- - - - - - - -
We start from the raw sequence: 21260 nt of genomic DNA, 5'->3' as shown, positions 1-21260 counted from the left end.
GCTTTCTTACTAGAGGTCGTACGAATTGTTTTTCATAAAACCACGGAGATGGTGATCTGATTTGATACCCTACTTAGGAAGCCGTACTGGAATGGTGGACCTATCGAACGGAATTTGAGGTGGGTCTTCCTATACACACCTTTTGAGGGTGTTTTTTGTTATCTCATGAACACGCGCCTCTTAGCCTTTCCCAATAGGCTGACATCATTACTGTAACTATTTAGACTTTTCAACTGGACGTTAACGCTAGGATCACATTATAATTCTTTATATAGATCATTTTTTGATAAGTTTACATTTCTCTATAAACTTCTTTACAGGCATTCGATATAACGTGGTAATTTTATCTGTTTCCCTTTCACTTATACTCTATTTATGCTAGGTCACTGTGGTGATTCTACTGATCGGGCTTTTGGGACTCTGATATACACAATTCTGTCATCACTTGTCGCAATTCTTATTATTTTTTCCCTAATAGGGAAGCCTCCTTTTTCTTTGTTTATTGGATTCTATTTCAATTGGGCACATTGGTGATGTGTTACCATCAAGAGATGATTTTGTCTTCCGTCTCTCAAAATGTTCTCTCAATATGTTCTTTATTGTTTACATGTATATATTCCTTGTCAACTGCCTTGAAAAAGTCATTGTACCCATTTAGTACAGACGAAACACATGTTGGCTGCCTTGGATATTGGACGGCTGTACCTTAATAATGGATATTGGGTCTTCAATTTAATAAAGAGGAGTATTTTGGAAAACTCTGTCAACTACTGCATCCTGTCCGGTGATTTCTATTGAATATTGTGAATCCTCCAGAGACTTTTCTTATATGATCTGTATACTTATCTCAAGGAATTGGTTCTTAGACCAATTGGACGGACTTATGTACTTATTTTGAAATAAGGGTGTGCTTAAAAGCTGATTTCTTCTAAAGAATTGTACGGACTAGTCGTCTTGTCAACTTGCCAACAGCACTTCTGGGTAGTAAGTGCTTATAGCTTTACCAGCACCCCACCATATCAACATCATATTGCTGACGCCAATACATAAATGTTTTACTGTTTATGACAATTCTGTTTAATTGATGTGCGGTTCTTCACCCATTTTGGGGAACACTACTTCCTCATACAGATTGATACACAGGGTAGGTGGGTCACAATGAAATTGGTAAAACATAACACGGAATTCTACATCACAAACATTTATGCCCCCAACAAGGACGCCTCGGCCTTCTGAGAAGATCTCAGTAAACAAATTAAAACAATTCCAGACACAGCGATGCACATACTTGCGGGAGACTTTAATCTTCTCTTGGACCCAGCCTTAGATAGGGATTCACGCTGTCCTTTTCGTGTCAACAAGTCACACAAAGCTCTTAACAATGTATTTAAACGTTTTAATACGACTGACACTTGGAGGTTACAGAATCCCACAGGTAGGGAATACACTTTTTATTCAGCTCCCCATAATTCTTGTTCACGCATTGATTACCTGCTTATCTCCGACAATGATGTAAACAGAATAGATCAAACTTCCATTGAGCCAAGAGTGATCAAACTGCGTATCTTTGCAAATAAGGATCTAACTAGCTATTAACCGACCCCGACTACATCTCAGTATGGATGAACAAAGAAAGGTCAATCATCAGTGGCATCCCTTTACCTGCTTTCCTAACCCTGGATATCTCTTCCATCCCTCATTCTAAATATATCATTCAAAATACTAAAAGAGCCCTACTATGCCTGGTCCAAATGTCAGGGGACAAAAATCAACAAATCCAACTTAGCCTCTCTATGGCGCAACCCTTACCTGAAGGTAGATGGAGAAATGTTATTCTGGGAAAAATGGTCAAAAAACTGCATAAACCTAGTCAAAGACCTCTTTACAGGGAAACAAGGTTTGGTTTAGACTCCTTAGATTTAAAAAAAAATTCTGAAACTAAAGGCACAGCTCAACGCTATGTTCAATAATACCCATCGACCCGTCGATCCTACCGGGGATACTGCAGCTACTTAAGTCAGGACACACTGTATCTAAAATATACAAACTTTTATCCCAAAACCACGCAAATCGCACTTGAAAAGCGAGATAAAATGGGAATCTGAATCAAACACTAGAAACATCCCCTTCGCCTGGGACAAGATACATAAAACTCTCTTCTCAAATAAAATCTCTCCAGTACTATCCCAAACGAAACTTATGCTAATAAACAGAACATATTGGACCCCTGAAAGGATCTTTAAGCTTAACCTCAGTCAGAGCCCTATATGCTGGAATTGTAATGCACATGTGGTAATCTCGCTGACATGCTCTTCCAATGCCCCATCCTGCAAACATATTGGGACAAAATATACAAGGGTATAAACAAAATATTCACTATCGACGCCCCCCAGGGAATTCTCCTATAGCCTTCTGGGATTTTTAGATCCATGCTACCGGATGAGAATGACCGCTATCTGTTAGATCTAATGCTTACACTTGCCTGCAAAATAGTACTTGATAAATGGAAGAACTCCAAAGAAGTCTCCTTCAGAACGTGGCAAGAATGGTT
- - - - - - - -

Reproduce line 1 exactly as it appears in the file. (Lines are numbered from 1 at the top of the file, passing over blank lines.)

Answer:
We start from the raw sequence: 21260 nt of genomic DNA, 5'->3' as shown, positions 1-21260 counted from the left end.